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Baker's Dozen

Grit In One’s Third Eye: Robyn Hitchcock’s Baker’s Dozen
Julian Marszalek , February 11th, 2013 11:14

English songwriter and frontman of The Soft Boys, The Venus Three and The Egyptians, Robyn Hitchcock leads Julian Marszalek through his most played LPs

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Pink Floyd – Piper At The Gates Of Dawn
Pink Floyd were, initially, a pop group. Even though they were presented to the world as a pop group, they hadn’t really started as one. They started, really, as an experimental sonic collective that appealed to people like [future Pink Floyd manager] Peter Jenner and [producer] Joe Boyd who were jazz fans. They weren’t pop people, especially Jenner. They’d obviously listened to The Beatles and Dylan and Bo Diddley and the largest part of ‘they’ was Syd Barrett.

They seemed to be going on two opposite directions at once and arguably this is part of what tore Barrett apart. I don’t think that would have happened without the drugs but the side that the record business presented to the public was melodic pop. ‘Arnold Layne’ and ‘See Emily Play’ were almost like children’s songs; his words were very childlike, in a way. But they were also dark and creepy and not like Donovan or The Incredible String Band. They weren’t fey; they were both whimsical and creepy which is why their appeal has lasted for so long. They appeal to songwriters and critics alike which is why generations keep on discovering this stuff.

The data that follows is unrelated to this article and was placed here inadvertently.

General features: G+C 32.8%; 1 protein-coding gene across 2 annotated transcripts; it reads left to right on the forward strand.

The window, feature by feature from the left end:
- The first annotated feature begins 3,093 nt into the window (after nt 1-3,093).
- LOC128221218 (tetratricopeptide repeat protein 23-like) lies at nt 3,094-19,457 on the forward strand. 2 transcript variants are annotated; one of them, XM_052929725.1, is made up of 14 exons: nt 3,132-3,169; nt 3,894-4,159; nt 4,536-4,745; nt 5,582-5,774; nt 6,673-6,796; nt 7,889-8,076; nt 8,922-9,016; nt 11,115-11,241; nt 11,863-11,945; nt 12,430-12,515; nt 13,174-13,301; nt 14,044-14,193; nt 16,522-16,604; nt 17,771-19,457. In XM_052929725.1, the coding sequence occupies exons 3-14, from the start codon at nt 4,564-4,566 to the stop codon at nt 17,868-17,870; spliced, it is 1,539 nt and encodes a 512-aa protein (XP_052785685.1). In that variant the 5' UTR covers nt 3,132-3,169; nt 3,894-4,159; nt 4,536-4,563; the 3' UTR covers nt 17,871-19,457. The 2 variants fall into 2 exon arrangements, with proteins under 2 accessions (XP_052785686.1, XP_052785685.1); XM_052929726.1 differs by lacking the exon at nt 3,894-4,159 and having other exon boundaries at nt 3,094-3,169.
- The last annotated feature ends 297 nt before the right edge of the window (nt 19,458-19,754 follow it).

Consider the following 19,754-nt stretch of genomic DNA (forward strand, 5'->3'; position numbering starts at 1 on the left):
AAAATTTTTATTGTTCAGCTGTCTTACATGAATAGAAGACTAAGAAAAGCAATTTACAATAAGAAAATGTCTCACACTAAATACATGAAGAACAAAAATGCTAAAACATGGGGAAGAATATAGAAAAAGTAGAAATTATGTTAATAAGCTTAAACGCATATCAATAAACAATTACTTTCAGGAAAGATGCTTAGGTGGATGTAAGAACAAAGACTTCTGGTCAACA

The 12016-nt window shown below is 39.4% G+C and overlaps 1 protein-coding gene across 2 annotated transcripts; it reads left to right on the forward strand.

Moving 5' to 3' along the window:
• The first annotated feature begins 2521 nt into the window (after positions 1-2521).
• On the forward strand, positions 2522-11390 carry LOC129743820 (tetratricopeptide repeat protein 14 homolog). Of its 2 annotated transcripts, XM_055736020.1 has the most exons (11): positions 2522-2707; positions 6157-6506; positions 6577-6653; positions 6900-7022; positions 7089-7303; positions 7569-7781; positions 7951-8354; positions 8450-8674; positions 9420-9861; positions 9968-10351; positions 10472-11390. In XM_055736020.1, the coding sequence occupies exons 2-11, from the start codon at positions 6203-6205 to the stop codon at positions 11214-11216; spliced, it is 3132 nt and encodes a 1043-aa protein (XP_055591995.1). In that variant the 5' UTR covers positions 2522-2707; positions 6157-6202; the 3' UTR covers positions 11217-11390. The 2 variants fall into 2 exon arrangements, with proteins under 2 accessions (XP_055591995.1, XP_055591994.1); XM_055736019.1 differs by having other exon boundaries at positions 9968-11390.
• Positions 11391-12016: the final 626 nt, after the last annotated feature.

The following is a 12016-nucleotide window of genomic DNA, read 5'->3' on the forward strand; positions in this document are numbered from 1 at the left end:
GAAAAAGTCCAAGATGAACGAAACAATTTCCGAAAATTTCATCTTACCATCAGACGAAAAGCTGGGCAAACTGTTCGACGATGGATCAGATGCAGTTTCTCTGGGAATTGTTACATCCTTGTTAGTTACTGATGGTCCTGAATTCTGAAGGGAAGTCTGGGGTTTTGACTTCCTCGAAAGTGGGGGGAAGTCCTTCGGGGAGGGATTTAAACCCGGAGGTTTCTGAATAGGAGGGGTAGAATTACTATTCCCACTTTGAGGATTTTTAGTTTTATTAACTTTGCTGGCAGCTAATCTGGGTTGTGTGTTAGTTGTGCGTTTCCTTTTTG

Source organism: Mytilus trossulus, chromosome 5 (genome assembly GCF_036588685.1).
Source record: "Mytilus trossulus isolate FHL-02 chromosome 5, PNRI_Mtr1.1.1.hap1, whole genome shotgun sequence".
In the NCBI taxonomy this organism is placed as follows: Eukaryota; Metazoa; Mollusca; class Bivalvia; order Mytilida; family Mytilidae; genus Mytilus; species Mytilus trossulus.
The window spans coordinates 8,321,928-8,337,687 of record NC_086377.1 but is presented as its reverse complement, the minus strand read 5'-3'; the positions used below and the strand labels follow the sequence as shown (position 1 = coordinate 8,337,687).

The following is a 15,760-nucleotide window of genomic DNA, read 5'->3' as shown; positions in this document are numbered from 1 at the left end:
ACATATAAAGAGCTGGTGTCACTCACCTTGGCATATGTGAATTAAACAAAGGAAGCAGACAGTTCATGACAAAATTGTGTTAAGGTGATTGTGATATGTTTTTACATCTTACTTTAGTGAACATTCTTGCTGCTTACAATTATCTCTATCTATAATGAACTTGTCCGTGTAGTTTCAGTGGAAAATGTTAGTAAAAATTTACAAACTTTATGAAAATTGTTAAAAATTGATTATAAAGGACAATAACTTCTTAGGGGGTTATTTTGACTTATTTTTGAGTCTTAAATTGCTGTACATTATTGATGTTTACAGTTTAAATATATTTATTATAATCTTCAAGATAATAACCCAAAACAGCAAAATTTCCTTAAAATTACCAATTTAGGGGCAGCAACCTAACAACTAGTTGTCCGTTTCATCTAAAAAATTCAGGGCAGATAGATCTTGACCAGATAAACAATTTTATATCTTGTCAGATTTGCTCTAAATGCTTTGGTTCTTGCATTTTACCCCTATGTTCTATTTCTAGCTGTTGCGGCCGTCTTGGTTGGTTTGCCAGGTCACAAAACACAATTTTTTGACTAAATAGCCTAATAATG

I remember talking to a man who was in an early line-up of The Thompson Twins and he told me that when he was nine or something his parents had bought him a copy of Piper At The Gates Of Dawn and that he cried because it had ‘Interstellar Overdrive’ which he didn’t like because he thought it was a bloody racket and this chimes with those stories of those people who were out in the sticks throwing coins and pouring beer over them. I remember meeting a 17-year-old girl – I was only 14 and so I was staring up her nostrils and looking in wonder at this great creature who towered over me – and she said she seen Pink Floyd play in a barn in Gloucester and she didn’t understand it. She thought it was a noise.

Even at the time I think they were aware of the dichotomy at the heart of them. There was the experimental side and that thing that Barrett had of not wanting to repeat himself. I think there was some quote from his sister after he died where she said he never did anything twice. That’s the dream of any creator – that anything you do is new. But every snail leaves its trail and every spider weaves its web and it’s hard to get away from patterns, even if you’re John Coltrane or Miles Davis or Captain Beefheart. You’re going to have recurring motifs but everything that Barrett did was extremely original and as I’ve said many times, I think his talent was condensed. Most of us eke out a tube over a lifetime and he squeezed the whole thing out in about two years. Maybe if he’d been more able to make decisions and not been left shattered by the whole thing then maybe he could’ve become a more effective painter. Who knows? It’s all part of the mystique that he intentionally or not cultivated.

Emotionally, this is in quite a narrow plane. You put The Beatles on and all human life is there – it’s warm and you feel a warm humanist glow coming out of you – but when you listen to Barrett’s Floyd your temples throb in the way your mind does and you can feel the mania in this that eventually became psychosis. It was becoming psychosis as it was recorded and it’s not surprising Barrett had a massive breakdown from which he never recovered. But at least he had something to show for it.


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